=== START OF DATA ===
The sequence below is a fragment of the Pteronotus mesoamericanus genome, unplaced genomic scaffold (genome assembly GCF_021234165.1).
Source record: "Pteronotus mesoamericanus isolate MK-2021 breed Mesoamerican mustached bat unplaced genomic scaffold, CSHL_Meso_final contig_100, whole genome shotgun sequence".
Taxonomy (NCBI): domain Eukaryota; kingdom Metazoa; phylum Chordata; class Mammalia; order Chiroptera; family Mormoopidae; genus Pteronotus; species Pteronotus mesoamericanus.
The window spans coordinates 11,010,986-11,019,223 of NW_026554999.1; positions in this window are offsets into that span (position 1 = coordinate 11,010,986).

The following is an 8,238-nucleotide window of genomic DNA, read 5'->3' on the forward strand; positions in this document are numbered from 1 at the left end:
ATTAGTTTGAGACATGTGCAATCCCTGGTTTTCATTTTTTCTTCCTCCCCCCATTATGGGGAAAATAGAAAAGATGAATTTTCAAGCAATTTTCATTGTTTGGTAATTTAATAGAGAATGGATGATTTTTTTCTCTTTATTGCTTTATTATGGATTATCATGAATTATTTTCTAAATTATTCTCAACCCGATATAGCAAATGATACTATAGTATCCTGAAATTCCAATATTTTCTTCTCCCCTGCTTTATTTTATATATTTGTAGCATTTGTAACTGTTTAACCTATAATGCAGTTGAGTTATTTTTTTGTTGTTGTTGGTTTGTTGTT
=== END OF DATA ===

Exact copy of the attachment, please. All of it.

The sequence below is a fragment of the Pteronotus mesoamericanus genome, unplaced genomic scaffold (genome assembly GCF_021234165.1).
Source record: "Pteronotus mesoamericanus isolate MK-2021 breed Mesoamerican mustached bat unplaced genomic scaffold, CSHL_Meso_final contig_100, whole genome shotgun sequence".
Taxonomy (NCBI): domain Eukaryota; kingdom Metazoa; phylum Chordata; class Mammalia; order Chiroptera; family Mormoopidae; genus Pteronotus; species Pteronotus mesoamericanus.
The window spans coordinates 11,010,986-11,019,223 of NW_026554999.1; positions in this window are offsets into that span (position 1 = coordinate 11,010,986).

The following is an 8,238-nucleotide window of genomic DNA, read 5'->3' on the forward strand; positions in this document are numbered from 1 at the left end:
ATTAGTTTGAGACATGTGCAATCCCTGGTTTTCATTTTTTCTTCCTCCCCCCATTATGGGGAAAATAGAAAAGATGAATTTTCAAGCAATTTTCATTGTTTGGTAATTTAATAGAGAATGGATGATTTTTTTCTCTTTATTGCTTTATTATGGATTATCATGAATTATTTTCTAAATTATTCTCAACCCGATATAGCAAATGATACTATAGTATCCTGAAATTCCAATATTTTCTTCTCCCCTGCTTTATTTTATATATTTGTAGCATTTGTAACTGTTTAACCTATAATGCAGTTGAGTTATTTTTTTGTTGTTGTTGGTTTGTTGTT